2007 French presidential contender Ségolène Royal has expressed the wish of her remains being moved to the Panthéon. However, her remains like those of the other victims of the Reign of Terror have been lost through burial in communal graves, so any reburial would be ceremonial (as was done for Condorcet himself.) The 2007 French presidential election, the ninth of the Fifth French Republic was held to elect the successor to Jacques Chirac as president of France for a five-year term. ... Marie-Ségolène Royal (born 22 September 1953 in Dakar, Senegal, then a French colony), known as  , (IPA: ) is a French politician. ... The Panthéon The Panthéon is a building in the Latin Quarter in Paris, France. ... Condorcet can refer to two separate things. ...


Olympe de Gouges wrote her famous Declaration on the Rights of Women shortly after the French constitution of 1791 was created in the same year. She was alarmed that the constitution, which was to promote equal suffrage, did not address nor even consider woman’s suffrage. The Constitution gave that right only to men. It also did not address key issues like legal equality in marriage, the right for a woman to divorce her spouse, or a woman’s right to property. So she created a document that was to be, in her opinion, the missing part of the Constitution of 1791, in which women would be given the equal rights they deserve. Throughout the document, it is apparent to the reader that Gouges had been influenced by the Enlightenment way of thinking. Enlightened thinkers critically examined and criticized the traditional morals and institutions of the day, using “scientific reasoning.”

Gouges opens up her Declaration with a witty, and at times sarcastically bitter, introduction in which she demands of men why they have chosen to subjugate women as a lesser sex. Her opening statement put rather bluntly: “Man, are you capable of being just? It is a woman who poses the question; you will not deprive her of that right at least.” The later part of the statement shows her taking a stab at the fact that men have been ridiculously depriving women of what should be common rights, so she sarcastically asks if men will find it necessary to take away even her right to question. Gouges begins her long argument by stating that in Nature the sexes are forever mingled cooperating in “harmonious togetherness.” There she uses a bit of Enlightenment logic, if in nature the equality and the working together of the two sexes achieve harmony, so should France achieve a happier and more stable society if women are given equality among men.

After her opening paragraph she goes into the actual Declaration of the Rights of Women and the Female Citizen, which she asks be reviewed and decreed by the National Assembly in their next meeting. Her preamble explains that the reason for current public misfortune and corrupt government is due to the oppression of women and their rights. The happiness and well being of society will only be insured once women’s rights are equally as important as men’s, especially in political institutions. In her document Gouges establishes women’s rights on the basis of their equality to men, that they are both human and capable of the same thoughts. However, Gouges also promotes the rights of women by emphasizing differences women have from men, differences that men ought to respect and take notice of. She argues that Women are superior in beauty as well as in courage during childbirth. Addressing characteristics that set women apart from men added, what she probably thought was, logical proof to her argument that men are not superior to women, therefore women are deserving at least to have the same rights.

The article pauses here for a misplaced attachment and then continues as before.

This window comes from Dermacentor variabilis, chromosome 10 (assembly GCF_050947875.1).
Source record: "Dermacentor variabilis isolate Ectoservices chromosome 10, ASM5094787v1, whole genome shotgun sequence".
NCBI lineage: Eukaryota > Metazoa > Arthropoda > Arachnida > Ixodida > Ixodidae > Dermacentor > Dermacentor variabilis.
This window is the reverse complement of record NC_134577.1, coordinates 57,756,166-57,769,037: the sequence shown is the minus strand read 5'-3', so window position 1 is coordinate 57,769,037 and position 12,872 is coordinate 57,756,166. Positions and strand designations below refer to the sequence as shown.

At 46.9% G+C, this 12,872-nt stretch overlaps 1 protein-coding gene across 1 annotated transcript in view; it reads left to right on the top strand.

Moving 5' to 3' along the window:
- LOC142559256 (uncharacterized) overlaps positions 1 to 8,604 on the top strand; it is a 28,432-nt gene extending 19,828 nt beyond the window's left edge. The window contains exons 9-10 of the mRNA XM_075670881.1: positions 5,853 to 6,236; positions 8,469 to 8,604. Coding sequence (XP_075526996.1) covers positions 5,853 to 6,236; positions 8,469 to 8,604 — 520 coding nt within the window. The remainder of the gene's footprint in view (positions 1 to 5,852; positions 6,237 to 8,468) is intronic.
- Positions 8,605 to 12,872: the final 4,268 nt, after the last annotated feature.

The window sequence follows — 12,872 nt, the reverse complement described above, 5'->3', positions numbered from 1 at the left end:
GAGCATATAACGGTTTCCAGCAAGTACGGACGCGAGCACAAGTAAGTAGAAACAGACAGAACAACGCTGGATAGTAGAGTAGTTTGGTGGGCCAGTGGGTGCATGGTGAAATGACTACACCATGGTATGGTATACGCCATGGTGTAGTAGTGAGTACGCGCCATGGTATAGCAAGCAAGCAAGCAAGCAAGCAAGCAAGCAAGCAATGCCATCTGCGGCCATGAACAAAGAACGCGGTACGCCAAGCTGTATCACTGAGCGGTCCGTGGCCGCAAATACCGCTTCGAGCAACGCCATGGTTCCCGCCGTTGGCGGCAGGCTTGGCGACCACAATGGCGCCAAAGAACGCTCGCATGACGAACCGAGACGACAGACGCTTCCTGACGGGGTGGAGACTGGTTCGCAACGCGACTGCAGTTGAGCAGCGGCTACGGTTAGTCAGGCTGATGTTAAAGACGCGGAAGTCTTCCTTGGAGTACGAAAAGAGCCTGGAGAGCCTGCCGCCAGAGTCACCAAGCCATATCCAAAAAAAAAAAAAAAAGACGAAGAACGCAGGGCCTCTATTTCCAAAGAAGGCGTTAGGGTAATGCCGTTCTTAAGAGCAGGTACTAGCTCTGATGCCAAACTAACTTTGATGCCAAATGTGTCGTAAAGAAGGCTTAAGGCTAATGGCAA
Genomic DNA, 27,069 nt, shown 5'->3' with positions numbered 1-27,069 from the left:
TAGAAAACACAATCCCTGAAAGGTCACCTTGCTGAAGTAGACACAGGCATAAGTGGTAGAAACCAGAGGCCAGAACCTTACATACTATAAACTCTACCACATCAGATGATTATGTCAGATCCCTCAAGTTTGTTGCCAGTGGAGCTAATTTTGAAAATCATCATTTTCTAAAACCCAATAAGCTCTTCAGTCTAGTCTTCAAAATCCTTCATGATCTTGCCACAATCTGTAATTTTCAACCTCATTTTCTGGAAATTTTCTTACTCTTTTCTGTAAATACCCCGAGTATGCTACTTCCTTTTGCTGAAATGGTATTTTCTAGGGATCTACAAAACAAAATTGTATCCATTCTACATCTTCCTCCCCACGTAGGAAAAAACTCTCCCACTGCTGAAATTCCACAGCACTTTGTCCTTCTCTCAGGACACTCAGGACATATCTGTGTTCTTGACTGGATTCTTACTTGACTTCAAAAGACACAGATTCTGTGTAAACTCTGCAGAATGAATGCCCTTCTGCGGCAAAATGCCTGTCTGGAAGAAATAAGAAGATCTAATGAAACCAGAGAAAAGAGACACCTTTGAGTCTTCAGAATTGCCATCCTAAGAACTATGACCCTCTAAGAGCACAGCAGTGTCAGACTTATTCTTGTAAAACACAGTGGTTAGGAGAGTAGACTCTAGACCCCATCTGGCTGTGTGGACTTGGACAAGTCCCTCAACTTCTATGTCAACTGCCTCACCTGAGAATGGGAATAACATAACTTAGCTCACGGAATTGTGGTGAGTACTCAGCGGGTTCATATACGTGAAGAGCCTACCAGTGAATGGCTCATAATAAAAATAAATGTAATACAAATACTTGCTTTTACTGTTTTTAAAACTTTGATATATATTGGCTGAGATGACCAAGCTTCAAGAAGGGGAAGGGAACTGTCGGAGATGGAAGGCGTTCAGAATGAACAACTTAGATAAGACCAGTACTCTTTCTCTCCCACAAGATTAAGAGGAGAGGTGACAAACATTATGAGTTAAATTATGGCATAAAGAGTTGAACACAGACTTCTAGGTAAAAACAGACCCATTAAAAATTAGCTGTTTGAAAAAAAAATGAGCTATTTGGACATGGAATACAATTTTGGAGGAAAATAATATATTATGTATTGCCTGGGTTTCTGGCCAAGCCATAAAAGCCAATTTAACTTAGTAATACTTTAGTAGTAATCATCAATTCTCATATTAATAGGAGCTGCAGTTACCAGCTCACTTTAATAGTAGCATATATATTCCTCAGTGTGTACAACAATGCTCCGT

The actual declaration itself bares the same outline and context as the Declaration of the Rights of Man and the Citizen, but Gouges either changes the word “man” to “woman” or adds “ for both women and men.” In article II, the resemblance is exact to the previous declaration except that she adds “especially” before “the right to the resistance of oppression,” emphasizing again how important it is to her to end the oppression of women, and that the government should recognize this and take action.

A main difference between the two declarations is that the Declaration of the Rights of Man and the Citizen emphasizes the protection of the written “law” while the Declaration of the Rights of Women and the Female Citizen emphasizes protection of the “law” and of “Natural Laws.” Gouges emphasizes that these rights of women have always existed, that they were created at the beginning of time by God, that they are natural and true and they cannot be oppressed.

Article X contains the famous phrase: “Woman has the right to mount the scaffold; she must equally have the right to mount the rostrum.” If women have the right to die, they should have the right to speak.

She modifies article XI to say that women have the right to give their children the name of their father even if it is out of wedlock and even if the father has left her. Gouges is very passionate about this since she herself was deemed an illegitimate child.

In her Postscript Gouges tell women to wake up and discover that they have these rights! She assures them that reason is on their side. Gouges asks what they as women have gained from the French Revolution... the answer is nothing, but that they’ve been marked with more disdain. She exclaims that women should no longer tolerate this, they should step up, take action, and demand the equal rights they deserve. Gouges declares the morality that women are lesser is an “out of date” moral. In that Gouges shows strongly her enlightenment way of thinking – to break from old illogical traditions that are "out of date." She exclaims that to revoke women the right to partake in political practices is also “out of date.”